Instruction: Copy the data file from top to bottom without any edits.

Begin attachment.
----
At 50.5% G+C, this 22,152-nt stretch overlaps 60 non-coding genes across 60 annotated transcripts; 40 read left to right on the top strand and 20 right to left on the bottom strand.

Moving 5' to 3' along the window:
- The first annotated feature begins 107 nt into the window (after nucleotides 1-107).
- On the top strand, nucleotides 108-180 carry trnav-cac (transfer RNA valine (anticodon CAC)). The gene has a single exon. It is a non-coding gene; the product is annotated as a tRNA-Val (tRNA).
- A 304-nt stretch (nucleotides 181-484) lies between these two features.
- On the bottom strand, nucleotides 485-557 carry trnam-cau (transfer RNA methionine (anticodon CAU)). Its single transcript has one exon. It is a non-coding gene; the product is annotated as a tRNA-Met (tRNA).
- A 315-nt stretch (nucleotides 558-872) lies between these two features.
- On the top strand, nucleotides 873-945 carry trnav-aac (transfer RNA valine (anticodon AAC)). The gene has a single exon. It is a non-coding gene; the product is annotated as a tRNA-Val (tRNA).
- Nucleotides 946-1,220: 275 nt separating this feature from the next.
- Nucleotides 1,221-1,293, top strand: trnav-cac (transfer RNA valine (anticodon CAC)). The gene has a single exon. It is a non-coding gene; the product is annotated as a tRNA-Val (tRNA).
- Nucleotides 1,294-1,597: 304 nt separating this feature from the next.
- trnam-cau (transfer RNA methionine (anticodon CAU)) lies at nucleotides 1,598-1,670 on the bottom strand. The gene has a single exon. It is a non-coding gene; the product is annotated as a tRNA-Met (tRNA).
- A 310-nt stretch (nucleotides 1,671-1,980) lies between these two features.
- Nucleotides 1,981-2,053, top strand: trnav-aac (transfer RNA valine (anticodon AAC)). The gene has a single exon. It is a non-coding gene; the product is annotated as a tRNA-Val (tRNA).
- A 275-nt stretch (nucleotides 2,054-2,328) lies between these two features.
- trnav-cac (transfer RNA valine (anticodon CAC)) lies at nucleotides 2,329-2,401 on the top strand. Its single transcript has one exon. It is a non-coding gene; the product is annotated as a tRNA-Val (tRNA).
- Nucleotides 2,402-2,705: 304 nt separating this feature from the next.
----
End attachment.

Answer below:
At 50.5% G+C, this 22,152-nt stretch overlaps 60 non-coding genes across 60 annotated transcripts; 40 read left to right on the top strand and 20 right to left on the bottom strand.

Moving 5' to 3' along the window:
- The first annotated feature begins 107 nt into the window (after nucleotides 1-107).
- On the top strand, nucleotides 108-180 carry trnav-cac (transfer RNA valine (anticodon CAC)). The gene has a single exon. It is a non-coding gene; the product is annotated as a tRNA-Val (tRNA).
- A 304-nt stretch (nucleotides 181-484) lies between these two features.
- On the bottom strand, nucleotides 485-557 carry trnam-cau (transfer RNA methionine (anticodon CAU)). Its single transcript has one exon. It is a non-coding gene; the product is annotated as a tRNA-Met (tRNA).
- A 315-nt stretch (nucleotides 558-872) lies between these two features.
- On the top strand, nucleotides 873-945 carry trnav-aac (transfer RNA valine (anticodon AAC)). The gene has a single exon. It is a non-coding gene; the product is annotated as a tRNA-Val (tRNA).
- Nucleotides 946-1,220: 275 nt separating this feature from the next.
- Nucleotides 1,221-1,293, top strand: trnav-cac (transfer RNA valine (anticodon CAC)). The gene has a single exon. It is a non-coding gene; the product is annotated as a tRNA-Val (tRNA).
- Nucleotides 1,294-1,597: 304 nt separating this feature from the next.
- trnam-cau (transfer RNA methionine (anticodon CAU)) lies at nucleotides 1,598-1,670 on the bottom strand. The gene has a single exon. It is a non-coding gene; the product is annotated as a tRNA-Met (tRNA).
- A 310-nt stretch (nucleotides 1,671-1,980) lies between these two features.
- Nucleotides 1,981-2,053, top strand: trnav-aac (transfer RNA valine (anticodon AAC)). The gene has a single exon. It is a non-coding gene; the product is annotated as a tRNA-Val (tRNA).
- A 275-nt stretch (nucleotides 2,054-2,328) lies between these two features.
- trnav-cac (transfer RNA valine (anticodon CAC)) lies at nucleotides 2,329-2,401 on the top strand. Its single transcript has one exon. It is a non-coding gene; the product is annotated as a tRNA-Val (tRNA).
- Nucleotides 2,402-2,705: 304 nt separating this feature from the next.